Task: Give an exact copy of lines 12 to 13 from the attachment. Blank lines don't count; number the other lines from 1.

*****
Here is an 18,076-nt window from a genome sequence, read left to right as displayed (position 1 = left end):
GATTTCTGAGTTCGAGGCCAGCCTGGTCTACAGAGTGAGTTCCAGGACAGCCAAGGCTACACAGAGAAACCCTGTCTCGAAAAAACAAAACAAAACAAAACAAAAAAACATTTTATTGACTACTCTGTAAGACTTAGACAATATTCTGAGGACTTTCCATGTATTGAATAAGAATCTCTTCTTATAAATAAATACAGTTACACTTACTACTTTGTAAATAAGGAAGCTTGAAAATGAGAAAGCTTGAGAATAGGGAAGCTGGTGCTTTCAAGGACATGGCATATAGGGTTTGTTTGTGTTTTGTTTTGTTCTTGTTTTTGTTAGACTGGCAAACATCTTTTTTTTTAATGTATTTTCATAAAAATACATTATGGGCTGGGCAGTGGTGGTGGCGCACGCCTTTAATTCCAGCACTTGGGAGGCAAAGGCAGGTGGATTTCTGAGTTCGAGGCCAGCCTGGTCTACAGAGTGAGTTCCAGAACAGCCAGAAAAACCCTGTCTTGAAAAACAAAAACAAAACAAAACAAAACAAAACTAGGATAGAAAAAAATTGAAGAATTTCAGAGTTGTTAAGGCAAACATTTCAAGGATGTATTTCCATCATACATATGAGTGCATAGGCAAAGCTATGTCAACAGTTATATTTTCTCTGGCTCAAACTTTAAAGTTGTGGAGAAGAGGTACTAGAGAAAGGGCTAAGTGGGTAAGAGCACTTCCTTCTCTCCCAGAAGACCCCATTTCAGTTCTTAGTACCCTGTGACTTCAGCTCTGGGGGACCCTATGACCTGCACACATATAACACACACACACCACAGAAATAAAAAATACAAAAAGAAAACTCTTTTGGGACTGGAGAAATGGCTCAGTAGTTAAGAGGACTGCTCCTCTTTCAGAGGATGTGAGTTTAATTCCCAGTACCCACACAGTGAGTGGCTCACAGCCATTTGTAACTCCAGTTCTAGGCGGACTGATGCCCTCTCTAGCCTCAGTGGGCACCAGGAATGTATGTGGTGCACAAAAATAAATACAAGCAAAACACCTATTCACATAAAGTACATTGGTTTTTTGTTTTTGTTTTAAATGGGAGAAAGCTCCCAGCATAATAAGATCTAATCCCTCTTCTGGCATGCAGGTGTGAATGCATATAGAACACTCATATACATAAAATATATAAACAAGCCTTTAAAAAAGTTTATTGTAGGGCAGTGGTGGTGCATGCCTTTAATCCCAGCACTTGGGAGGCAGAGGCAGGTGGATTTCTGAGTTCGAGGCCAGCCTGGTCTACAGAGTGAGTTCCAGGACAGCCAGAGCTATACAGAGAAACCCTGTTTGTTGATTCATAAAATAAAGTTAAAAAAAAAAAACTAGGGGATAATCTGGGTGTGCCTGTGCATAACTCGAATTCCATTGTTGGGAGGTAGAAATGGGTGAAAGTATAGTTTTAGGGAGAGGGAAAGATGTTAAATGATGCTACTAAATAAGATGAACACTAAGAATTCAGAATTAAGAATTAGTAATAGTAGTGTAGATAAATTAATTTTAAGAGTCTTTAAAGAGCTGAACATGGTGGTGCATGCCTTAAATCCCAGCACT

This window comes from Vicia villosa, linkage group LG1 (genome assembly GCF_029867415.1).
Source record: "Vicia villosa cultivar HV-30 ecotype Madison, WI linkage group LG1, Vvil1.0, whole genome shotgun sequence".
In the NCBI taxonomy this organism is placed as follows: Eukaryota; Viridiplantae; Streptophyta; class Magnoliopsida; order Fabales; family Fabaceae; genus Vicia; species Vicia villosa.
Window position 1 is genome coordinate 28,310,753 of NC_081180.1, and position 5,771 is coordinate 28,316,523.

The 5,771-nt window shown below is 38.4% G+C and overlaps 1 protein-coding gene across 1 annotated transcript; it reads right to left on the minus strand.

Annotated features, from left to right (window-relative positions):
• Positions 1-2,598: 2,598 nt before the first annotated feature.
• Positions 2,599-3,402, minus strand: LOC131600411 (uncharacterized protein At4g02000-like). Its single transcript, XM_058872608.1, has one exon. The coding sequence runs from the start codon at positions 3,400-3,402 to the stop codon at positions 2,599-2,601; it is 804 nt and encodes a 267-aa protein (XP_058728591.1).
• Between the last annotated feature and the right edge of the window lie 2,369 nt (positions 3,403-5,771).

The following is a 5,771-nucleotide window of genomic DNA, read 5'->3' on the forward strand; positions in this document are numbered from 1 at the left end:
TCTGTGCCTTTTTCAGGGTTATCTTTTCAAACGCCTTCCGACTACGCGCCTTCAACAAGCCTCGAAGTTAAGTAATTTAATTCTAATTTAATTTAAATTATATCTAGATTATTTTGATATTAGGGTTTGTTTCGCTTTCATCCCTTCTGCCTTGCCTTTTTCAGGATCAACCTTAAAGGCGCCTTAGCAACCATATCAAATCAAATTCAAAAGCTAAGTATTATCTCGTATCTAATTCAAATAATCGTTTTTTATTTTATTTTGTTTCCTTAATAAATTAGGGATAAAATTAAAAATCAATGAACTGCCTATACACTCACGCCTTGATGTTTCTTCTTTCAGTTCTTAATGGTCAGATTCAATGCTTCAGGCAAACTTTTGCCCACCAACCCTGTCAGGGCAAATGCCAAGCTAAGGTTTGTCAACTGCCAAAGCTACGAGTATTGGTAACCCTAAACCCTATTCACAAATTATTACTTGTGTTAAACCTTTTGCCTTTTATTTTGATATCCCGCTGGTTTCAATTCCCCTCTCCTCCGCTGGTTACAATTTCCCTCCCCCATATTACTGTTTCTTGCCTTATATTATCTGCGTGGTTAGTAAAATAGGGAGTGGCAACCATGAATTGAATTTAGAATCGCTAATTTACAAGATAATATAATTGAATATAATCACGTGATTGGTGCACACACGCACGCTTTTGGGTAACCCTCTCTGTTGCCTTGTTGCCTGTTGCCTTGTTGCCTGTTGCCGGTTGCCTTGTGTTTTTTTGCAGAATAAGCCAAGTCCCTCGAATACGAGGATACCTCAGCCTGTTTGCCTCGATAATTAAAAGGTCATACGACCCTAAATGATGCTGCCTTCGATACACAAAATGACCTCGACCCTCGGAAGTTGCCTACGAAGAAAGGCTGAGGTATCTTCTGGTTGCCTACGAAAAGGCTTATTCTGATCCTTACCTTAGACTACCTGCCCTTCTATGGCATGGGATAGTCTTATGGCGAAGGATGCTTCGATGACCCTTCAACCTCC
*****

The following is a 5,771-nucleotide window of genomic DNA, read 5'->3' on the forward strand; positions in this document are numbered from 1 at the left end:
TCTGTGCCTTTTTCAGGGTTATCTTTTCAAACGCCTTCCGACTACGCGCCTTCAACAAGCCTCGAAGTTAAGTAATTTAATTCTAATTTAATTTAAATTATATCTAGATTATTTTGATATTAGGGTTTGTTTCGCTTTCATCCCTTCTGCCTTGCCTTTTTCAGGATCAACCTTAAAGGCGCCTTAGCAACCATATCAAATCAAATTCAAAAGCTAAGTATTATCTCGTATCTAATTCAAATAATCGTTTTTTATTTTATTTTGTTTCCTTAATAAATTAGGGATAAAATTAAAAATCAATGAACTGCCTATACACTCACGCCTTGATGTTTCTTCTTTCAGTTCTTAATGGTCAGATTCAATGCTTCAGGCAAACTTTTGCCCACCAACCCTGTCAGGGCAAATGCCAAGCTAAGGTTTGTCAACTGCCAAAGCTACGAGTATTGGTAACCCTAAACCCTATTCACAAATTATTACTTGTGTTAAACCTTTTGCCTTTTATTTTGATATCCCGCTGGTTTCAATTCCCCTCTCCTCCGCTGGTTACAATTTCCCTCCCCCATATTACTGTTTCTTGCCTTATATTATCTGCGTGGTTAGTAAAATAGGGAGTGGCAACCATGAATTGAATTTAGAATCGCTAATTTACAAGATAATATAATTGAATATAATCACGTGATTGGTGCACACACGCACGCTTTTGGGTAACCCTCTCTGTTGCCTTGTTGCCTGTTGCCTTGTTGCCTGTTGCCGGTTGCCTTGTGTTTTTTTGCAGAATAAGCCAAGTCCCTCGAATACGAGGATACCTCAGCCTGTTTGCCTCGATAATTAAAAGGTCATACGACCCTAAATGATGCTGCCTTCGATACACAAAATGACCTCGACCCTCGGAAGTTGCCTACGAAGAAAGGCTGAGGTATCTTCTGGTTGCCTACGAAAAGGCTTATTCTGATCCTTACCTTAGACTACCTGCCCTTCTATGGCATGGGATAGTCTTATGGCGAAGGATGCTTCGATGACCCTTCAACCTCC